Lessons learned from Katrina, 9/11, SARS, and other disasters
In hindsight, it was relatively easy to control. There was looking back, it was a disease that, once you reimplemented public health measures, good infection control measures, we were able to control it, but a lot of tough lesson and a lot of concern before that actually happened.
SHUTE: Thank you.
Dr. Weisfuse, you've had some real experience in first responding; first with 9/11 then a month later to the day when you got the call about the first anthrax case in New York. Can you tell us about that?
WEISFUSE: Sure. I was at home in my home in the Bronx, and it was October 11, 2001. So that was a month after September 11th, and we in the health department, I think it's safe to say, were fairly exhausted. We had been following a woman who worked for Tom Brokaw of NBC News, who had a lesion that was clinically diagnosed at dermatologic anthrax. And she had described opening an envelope that had some powder, and we had gotten some of that powder from that envelope and tested in our lab, and in fact, it was not anthrax.
So at 11 that night, I got a phone call saying that that powder had been sent to CDC and had been tested and, again, it was not anthrax. I remember going to bed that night saying to myself, we finally caught a break. You don't get anthrax unless you're exposed to anthrax; this person was not exposed to anthrax, and finally, finally, finally, after our weekend, at least rest easy.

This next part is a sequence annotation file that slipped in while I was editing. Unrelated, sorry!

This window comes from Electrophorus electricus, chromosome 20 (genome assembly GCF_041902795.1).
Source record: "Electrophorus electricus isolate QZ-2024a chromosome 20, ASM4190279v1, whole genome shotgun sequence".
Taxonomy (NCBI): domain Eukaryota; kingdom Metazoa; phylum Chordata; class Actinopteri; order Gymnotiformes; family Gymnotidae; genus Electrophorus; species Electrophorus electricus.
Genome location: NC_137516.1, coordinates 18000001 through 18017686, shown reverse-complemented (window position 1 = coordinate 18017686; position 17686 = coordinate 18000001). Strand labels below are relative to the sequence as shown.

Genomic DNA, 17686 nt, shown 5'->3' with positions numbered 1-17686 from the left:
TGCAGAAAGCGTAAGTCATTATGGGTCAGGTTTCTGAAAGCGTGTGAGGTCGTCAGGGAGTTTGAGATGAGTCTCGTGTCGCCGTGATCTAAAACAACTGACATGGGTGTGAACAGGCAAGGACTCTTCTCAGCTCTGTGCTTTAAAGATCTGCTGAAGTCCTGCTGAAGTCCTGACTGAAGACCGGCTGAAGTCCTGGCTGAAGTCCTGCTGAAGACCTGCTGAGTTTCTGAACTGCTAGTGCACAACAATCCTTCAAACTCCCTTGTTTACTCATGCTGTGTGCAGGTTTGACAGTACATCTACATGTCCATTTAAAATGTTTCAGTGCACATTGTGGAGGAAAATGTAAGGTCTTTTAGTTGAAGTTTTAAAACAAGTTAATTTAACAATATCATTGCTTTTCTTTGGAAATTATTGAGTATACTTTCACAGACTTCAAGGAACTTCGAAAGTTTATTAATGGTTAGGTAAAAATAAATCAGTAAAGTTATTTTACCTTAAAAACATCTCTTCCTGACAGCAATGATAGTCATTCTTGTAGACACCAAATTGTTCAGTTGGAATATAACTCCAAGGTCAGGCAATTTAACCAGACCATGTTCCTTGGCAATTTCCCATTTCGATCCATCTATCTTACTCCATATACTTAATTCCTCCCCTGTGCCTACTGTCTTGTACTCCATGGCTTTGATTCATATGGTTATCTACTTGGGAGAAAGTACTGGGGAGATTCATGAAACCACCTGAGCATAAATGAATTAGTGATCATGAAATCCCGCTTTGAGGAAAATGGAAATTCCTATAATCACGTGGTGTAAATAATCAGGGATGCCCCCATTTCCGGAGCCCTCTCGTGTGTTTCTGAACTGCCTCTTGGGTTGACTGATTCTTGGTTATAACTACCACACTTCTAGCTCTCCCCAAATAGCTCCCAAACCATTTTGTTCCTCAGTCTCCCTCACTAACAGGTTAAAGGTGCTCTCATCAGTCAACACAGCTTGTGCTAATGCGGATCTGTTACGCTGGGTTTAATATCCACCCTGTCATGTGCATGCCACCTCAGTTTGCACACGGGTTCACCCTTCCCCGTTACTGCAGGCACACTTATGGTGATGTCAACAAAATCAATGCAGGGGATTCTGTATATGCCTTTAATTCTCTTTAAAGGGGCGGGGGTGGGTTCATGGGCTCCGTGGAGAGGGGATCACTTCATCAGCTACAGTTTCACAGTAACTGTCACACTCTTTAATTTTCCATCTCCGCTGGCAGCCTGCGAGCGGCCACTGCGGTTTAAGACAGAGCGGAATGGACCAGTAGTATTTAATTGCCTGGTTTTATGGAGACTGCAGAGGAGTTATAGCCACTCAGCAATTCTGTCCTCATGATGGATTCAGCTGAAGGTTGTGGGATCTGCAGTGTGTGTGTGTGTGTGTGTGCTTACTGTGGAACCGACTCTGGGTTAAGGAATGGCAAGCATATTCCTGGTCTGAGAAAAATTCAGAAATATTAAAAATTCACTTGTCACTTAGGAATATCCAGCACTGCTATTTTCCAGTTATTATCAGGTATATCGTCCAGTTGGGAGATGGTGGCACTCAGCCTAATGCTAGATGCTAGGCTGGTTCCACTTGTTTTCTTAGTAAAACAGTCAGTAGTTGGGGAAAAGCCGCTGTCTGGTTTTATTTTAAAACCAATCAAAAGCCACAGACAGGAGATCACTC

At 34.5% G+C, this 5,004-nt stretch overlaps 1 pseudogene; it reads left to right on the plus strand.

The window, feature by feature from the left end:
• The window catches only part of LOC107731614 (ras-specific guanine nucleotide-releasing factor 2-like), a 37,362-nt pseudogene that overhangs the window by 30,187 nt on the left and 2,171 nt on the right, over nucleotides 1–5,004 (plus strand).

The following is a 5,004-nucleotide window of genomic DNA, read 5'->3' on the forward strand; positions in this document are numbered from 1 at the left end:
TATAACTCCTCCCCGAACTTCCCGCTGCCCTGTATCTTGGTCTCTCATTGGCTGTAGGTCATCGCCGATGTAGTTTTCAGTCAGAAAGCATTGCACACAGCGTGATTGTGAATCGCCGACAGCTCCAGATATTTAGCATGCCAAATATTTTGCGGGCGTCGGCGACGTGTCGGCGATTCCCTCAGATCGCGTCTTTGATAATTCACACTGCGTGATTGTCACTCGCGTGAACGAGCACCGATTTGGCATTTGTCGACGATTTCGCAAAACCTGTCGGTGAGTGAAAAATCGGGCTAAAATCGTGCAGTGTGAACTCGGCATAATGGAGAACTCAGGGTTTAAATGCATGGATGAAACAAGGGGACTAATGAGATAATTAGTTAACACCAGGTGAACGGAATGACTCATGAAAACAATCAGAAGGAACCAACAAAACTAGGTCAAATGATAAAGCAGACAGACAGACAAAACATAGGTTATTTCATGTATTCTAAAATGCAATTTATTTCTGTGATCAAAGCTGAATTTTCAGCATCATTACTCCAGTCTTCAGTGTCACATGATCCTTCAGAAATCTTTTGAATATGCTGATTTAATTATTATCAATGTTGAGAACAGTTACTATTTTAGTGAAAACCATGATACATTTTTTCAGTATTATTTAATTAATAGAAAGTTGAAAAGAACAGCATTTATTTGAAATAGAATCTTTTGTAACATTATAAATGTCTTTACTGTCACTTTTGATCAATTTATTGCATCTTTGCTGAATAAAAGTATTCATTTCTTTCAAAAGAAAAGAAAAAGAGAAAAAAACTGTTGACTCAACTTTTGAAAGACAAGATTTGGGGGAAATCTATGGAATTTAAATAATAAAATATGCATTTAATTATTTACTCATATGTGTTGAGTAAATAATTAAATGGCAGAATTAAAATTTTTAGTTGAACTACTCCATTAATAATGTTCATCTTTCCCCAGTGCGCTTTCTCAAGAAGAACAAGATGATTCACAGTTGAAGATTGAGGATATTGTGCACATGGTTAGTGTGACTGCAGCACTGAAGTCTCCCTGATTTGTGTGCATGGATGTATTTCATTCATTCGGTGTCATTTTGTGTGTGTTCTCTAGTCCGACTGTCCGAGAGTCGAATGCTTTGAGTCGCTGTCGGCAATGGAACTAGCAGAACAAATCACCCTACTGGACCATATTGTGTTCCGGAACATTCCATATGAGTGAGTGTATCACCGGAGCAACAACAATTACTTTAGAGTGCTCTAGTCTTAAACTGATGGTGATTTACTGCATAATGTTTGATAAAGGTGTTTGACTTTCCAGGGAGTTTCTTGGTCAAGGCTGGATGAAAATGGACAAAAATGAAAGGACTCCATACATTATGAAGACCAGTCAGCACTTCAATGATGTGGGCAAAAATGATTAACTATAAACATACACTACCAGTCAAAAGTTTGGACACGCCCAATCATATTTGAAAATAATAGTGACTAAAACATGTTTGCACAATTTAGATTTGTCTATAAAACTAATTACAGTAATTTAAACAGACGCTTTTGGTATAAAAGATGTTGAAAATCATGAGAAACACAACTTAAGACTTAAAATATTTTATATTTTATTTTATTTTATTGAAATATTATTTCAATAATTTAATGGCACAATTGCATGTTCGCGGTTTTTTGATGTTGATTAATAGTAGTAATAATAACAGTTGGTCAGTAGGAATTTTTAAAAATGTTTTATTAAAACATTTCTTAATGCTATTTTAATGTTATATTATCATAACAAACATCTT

Unfortunately, around three or four in the morning, we got a phone call from the Centers for Disease Control where they had been looking at a slide of the woman's lesion and did identify anthrax, and when we were told of it around three or four in the morning, we activated our internal command system. We all - I remember basically saying, I can't believe it, about ten times - or muttering it to myself when I got the phone call because it just didn't, at that moment, make sense to me.
We had our initial meeting at in our downtown offices at 6:30 in the morning. We ended and it ended up being that day October 12, which was a Friday, you know, was an incredibly remarkable day. So we started our day at three or four in the morning, met at 6:30 in the morning, got to NBC around 9:00, which we then discovered that there was a second envelope that she had opened that had a powder, that we located.
By that evening we found out there were four other media outlets in the city with highly suspicious cases - ABC, CBS, as well as the New York Post. By midnight, we had transported that envelope to our laboratory, where we then contaminated our laboratory, therefore knocking it out from doing any further anthrax testing, and two of three of our laboratorians, who were trained to do this testing, tested positive by nasal swab for bacillus anthracis. So we had quite a 24 hours.